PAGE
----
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Context of 'Afternoon August 28, 2005: New Orleans Hospital Prepares for Flooding'

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Around 7 pm this evening, LSU Hurricane Center scientists share their latest prediction models with emergency officials at the Emergency Operations Center in Baton Rouge. On the giant screen looming over the officials, scientists post the sum of all fears: New Orleans will go under. Everyone knows what that means: a major water rescue of untold thousands. [Time, 9/4/2005] The model predicts that Katrina’s storm surge may weaken and overtop New Orleans’ levees, causing massive flooding of Plaquemines Parish, New Orleans’ 9th Ward, Michoud area, and Mid-City, as well as large parts of Slidell. [Schleifstein, 8/27/2005; Daily Advertiser, 8/27/2005] The Times-Picayune will publish the projected storm surge map the next morning. [Times-Picayune, 8/28/2005 pdf file] Reportedly, the Center also e-mails their modeling results to state and federal agencies, including the National Hurricane Center. [MSNBC, 9/9/2005]

Entity Tags: LSU Hurricane Center, National Emergency Operations Center, National Hurricane Center

Timeline Tags: Hurricane Katrina

Employees at New Orlean’s Children’s Hospital are moving patients and departments off the first floor, because they anticipate major flooding when Katrina sweeps tomorrow, according to Alan Robson, Medical Director. Roberts reports that the hospital has discharged as many patients as can, but about 100 patients and many medical professionals remain in the hospital this evening. The hospital has enough fuel to last two or three weeks. [Times-Picayune Blog, 8/28/2005]

Entity Tags: Alan Robson, Ralph Lupin

Timeline Tags: Hurricane Katrina

The National Guard transfers approximately 400 people with special medical needs from the Superdome to hospitals in other cities, according to Gen. Ralph Lupin, commander of troops deployed at the Superdome. Additionally, personnel transport another 40 evacuees with serious medical conditions to Tulane Medical Center, after Wes McDermott, from the Office of Emergency Preparedness invokes a little-known rule of the Homeland Security Act to commandeer seven Acadian ambulances. [Associated Press, 8/29/2005 Sources: Ralph Lupin]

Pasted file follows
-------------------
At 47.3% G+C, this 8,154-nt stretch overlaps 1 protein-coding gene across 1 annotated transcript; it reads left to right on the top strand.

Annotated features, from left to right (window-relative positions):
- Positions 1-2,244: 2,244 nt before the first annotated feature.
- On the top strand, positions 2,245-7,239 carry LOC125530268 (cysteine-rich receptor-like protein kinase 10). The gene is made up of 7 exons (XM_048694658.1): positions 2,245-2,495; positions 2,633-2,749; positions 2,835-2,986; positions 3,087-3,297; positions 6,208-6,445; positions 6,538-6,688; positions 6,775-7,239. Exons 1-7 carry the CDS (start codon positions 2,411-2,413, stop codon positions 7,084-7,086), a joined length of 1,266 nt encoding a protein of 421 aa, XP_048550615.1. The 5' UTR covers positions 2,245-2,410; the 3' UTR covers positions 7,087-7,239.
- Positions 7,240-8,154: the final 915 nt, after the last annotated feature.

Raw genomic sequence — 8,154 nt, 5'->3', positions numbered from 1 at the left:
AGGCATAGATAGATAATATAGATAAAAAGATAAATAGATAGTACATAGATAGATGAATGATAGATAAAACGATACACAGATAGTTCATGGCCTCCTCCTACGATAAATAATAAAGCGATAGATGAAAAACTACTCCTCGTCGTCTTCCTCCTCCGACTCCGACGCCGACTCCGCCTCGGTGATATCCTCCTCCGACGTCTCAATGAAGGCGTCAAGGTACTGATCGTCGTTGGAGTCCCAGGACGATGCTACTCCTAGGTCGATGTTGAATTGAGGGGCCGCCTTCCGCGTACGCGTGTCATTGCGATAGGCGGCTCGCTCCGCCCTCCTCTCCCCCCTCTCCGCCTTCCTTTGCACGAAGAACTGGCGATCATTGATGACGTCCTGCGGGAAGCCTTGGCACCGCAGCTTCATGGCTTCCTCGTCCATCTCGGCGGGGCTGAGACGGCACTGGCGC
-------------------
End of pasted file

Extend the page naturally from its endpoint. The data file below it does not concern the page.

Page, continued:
Entity Tags: Wes McDermott, Louisiana National Guard, Homeland Security Act, Tulane Medical Center

Timeline Tags: Hurricane Katrina

Katrina, still an “extremely dangerous” Category 4 hurricane, with sustained winds at 135 mph, is now moving north at nearly 15 mph and its eye is now approximately 40 miles southeast of New Orleans and 65 miles southwest of Biloxi. The National Hurricane Center expects Katrina to pass just to the east of New Orleans during the next few hours, and then move into Southern Mississippi. Katrina has grown yet again, with hurricane force winds extending 125 miles from the center, and tropical storm force winds extending 230 miles. NHC warns that storm surge flooding of “10 to 15 feet… near the tops of the levees… is possible in the Greater New Orleans area.” Minimum central pressure has increased to 923 MB. [National Hurricane Center, 8/29/2005]

Entity Tags: Hurricane Katrina, National Hurricane Center

Timeline Tags: Hurricane Katrina

At a briefing just before 9:00 am this morning, state officials report that flooding is becoming a problem in Orleans Parish. About six to eight feet of water has already collected in the Lower 9th Ward. Maj. Gen. Bennett C. Landreneau reports that emergency personnel stationed at Jackson Barracks have confirmed that the waters are rising, although he does not know whether the flooding is due to a levee breach or overtopping. Extensive flooding already has been reported along St. Claude and Claiborne avenues. Charity Hospital reports flooding on the first floor. St. Bernard and Plaquemines officials also report flooding. Governor Blanco urges residents that they should not return, because their homes will likely be unreachable: “You will hamper search and rescue efforts… [and it] will be impossible for you to get where you need to go.” [Times-Picayune Blog, 8/29/2005]

Entity Tags: Kathleen Babineaux Blanco, Bennett C. Landreneau

Timeline Tags: Hurricane Katrina

The National Hurricane Center (NHC) advises that storm surge flooding of 10 to 15 feet—near the tops of the levees—is still possible in the greater New Orleans area. Katrina’s center has now made landfall again near the Louisiana-Mississippi border, about 35 miles east-northeast of New Orleans, and about 45 miles west-southwest of Biloxi. Now a Category 3 hurricane with sustained winds near 125 mph, Katrina is moving north at nearly 16 mph. The hurricane remains huge, with hurricane force winds extending 105 miles from the center, and tropical storm force winds extending 230 miles. NHC reiterates that storm surge flooding will be 15-20 feet above normal. Minimum central pressure has increased to 927 mb. [National Hurricane Center, 8/29/2005]

Entity Tags: Hurricane Katrina, National Hurricane Center

Timeline Tags: Hurricane Katrina

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